As reported recently, silencing the neurotransmission in DMH LepR-expressing neurons reduces energy expenditure without affecting food intake, increases body weight and adiposity; and phase-advances diurnal rhythms of feeding and metabolism into the light cycle, and abolishes the normal increase in dark-cycle locomotor activity [27]. Interestingly, chronic chemo-genetic stimulation of POA LepR-expressing neurons decreases both food intake and energy expenditure, and results in body weight loss, indicating that the reduced food intake surpasses the decreased energy expenditure [28]. Taken together, the DMH and POA leptin signaling contributes to body weight homeostasis by modulating energy expenditure and/or food intake in interaction with environmental information.

LHA

The LHA contains both glutamatergic and GABAergic neurons, although these classical neurotransmitters do not fully explain the roles of LHA in feeding and metabolic regulation [29]. The discovery of the sub-populations of neurons expressing distinct neuropeptides within the LHA considerably advances our understanding of the roles of LHA. These sub-populations of LHA neurons mainly include hypocretin/orexin-expressing neurons and melanin concentrating hormone (MCH)-releasing neurons [30].

Functionally, the orexin, also known as hypocretin, is a neuropeptide that regulates arousal, sleep, appetite and motivated behavior [31]. In addition, intracisternal injection of orexin antibody reduces food intake, suggesting that orexin regulates feeding [32]. Leptin treatment inhibits orexin expression and neuronal activity, while silencing of leptin signals increases orexin expression and elevates the excitatory synaptic inputs onto orexin neurons [33]. Leptin reduces orexin synthesis and secretion through LepR in LHA neurons or through the dopaminergic projection from the ventral tegmental area (VTA) to LHA to suppress food intake [3334]. Surprisingly, orexin over-expression prevents diet-induced obesity through improving leptin sensitivity and enhancing energy expenditure [35]. Overall, leptin control of orexin neurons is complex but required for appropriate energy balance.

MCH is characterized as an orexigenic neuropeptide. Treatment with MCH increases food intake and body weight. The mice over-expressing MCH are obese [3637]. Treatment with leptin induces the release of melanocortin in ARC POMC neurons, which further inhibits the expression of MCH in LHA neurons [38]. The inhibition of MCH expression reduces neuronal firing in the nucleus accumbens (NAc) [39]. MCH neurons send inhibitory project to orexin neurons, resulting in reduced food intake [40].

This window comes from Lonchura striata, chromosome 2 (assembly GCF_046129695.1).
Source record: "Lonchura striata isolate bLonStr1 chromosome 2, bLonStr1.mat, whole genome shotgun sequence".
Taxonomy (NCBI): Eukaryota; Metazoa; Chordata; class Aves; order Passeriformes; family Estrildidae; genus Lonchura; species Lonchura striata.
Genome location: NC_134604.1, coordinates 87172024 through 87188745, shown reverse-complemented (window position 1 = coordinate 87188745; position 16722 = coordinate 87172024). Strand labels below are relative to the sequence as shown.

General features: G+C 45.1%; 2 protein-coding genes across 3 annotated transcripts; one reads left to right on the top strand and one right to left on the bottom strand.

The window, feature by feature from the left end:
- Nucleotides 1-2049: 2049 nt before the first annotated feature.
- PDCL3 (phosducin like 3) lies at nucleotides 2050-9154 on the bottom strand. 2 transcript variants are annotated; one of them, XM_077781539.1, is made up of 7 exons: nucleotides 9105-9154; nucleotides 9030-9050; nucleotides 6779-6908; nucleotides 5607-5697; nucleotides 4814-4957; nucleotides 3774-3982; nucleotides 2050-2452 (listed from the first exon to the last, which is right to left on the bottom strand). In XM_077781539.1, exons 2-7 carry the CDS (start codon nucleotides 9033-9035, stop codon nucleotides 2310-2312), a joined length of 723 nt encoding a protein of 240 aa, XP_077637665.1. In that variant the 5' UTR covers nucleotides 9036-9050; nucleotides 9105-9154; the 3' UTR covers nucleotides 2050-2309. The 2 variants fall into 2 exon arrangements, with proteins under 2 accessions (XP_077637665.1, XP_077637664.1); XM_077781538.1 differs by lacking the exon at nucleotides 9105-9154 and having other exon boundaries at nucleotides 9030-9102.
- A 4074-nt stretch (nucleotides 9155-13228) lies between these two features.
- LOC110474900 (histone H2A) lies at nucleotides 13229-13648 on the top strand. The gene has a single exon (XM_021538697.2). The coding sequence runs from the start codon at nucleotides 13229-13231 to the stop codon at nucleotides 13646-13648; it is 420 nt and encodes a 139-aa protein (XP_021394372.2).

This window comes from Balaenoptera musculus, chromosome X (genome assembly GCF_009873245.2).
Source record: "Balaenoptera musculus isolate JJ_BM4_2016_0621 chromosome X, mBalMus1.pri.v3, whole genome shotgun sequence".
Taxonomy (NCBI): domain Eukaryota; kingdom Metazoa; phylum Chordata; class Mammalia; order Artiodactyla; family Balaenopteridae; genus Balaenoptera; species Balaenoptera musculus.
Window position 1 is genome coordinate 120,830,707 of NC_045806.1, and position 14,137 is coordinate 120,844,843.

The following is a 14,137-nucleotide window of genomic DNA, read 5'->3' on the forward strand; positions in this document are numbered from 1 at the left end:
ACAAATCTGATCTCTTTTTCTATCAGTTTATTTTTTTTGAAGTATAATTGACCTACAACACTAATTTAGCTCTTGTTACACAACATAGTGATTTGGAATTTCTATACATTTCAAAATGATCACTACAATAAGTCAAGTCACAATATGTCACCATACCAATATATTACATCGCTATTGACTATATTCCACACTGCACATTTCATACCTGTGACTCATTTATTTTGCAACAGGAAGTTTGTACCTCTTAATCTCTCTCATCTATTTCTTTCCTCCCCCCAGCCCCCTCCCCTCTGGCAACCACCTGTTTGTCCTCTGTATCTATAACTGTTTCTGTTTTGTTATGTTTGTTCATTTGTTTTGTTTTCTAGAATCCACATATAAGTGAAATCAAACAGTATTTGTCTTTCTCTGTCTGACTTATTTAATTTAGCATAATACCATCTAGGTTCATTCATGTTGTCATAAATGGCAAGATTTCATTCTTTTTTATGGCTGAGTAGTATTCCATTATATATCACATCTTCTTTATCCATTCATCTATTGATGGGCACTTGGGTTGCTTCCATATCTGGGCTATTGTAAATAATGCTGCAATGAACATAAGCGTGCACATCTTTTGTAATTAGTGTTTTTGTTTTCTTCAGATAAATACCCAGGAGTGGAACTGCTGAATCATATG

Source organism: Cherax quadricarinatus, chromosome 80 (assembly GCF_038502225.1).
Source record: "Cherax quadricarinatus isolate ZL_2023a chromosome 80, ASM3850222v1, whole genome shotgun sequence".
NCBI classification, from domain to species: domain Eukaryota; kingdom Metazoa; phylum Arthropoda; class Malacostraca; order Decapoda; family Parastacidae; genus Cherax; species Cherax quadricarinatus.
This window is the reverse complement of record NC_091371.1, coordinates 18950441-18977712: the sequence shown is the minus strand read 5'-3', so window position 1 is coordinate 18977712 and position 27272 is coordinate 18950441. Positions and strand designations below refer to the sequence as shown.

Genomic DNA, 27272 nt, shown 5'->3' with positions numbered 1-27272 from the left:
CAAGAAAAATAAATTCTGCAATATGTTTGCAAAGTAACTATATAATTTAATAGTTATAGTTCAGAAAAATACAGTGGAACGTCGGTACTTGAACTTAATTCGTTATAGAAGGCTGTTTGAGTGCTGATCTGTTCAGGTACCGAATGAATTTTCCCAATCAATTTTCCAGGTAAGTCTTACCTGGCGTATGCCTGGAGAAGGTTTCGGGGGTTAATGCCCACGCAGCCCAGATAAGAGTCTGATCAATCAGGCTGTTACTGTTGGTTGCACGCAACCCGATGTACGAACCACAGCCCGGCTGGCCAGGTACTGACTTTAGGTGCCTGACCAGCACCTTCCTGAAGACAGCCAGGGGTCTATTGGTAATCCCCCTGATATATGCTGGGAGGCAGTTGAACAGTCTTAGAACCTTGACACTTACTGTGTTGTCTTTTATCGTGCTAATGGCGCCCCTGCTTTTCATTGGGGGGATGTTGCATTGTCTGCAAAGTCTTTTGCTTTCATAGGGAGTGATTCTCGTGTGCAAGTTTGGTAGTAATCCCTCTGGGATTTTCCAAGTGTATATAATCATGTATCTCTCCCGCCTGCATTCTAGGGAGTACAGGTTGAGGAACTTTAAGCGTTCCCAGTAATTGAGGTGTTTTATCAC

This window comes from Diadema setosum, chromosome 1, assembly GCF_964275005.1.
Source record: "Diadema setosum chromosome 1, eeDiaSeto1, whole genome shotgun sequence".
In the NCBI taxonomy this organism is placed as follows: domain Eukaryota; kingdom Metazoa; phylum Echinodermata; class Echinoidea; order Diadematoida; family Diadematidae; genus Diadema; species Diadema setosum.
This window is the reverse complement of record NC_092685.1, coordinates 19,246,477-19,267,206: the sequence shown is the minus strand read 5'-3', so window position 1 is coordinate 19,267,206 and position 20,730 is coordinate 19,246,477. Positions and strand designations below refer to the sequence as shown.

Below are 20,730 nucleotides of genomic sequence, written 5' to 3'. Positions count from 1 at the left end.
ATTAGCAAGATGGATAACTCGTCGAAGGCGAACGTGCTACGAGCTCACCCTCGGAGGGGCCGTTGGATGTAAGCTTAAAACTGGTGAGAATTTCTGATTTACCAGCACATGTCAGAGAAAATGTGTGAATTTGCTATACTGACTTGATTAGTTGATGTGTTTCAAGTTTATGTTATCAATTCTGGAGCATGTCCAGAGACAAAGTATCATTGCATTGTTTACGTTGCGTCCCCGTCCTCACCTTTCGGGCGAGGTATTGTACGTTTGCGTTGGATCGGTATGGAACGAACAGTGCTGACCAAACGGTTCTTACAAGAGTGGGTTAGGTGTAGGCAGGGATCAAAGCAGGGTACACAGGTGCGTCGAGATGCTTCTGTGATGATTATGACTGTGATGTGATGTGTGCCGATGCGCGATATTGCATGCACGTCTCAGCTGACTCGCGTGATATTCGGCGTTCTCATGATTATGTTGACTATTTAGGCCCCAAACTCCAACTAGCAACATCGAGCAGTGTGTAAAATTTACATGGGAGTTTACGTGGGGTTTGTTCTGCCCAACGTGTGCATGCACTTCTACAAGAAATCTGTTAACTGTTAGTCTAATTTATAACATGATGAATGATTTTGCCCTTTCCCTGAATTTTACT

The LHA neurotensin (Nts) neurons co-express LepRb [41]. These neurons project to the VTA and substantia nigra compacta to coordinate feeding and drinking [41]. Specific modulation of these neurons might be useful to specialize the treatment of polydipsia or obesity.

PVN

The PVN is a major sympathetic output originating from the hypothalamus. The PVN receives input from the hypothalamic sites, such as ARC, DMH, ventromedial hypothalamus (VMH), etc. [42]. The PVN also receives innervation from forebrain regions, such as POA, and brainstem sites, such as parabrachial nucleus (PBN), contributing to the control of feeding, anxiety and stress response [42]. AgRP neuron-stimulated feeding requires inhibition of PVN neurons [43]. Activation of PVN neurons acutely increases energy expenditure and decreases food intake [4445]. The PVN responds to peripheral signals of leptin, and is critical for leptin action and the overall control of energy balance.

Generally, the PVN integrates the leptin signals from the ARC and other brain regions, and subsequently acts in the following ways. First, PVN projects to autonomic centers for regulating body temperature, cardiovascular activity, locomotor activity, and stress response [4647]. Second, PVN innervates the pituitary (PIT) portal system to achieve neuroendocrine regulatory effects [4748]. Third, PVN projects to the nucleus tractus solitaries (NTS) in the brainstem to induce satiety and reduce food intake [4249]. Fourth, MC4R neurons in the PVN project to the PBN to modulate satiety [4550]. The nitric oxide synthase 1 (Nos1)-expressing neurons in the PVN control feeding and energy expenditure via the PBN as well as the intermediolateral nucleus (IML) [44].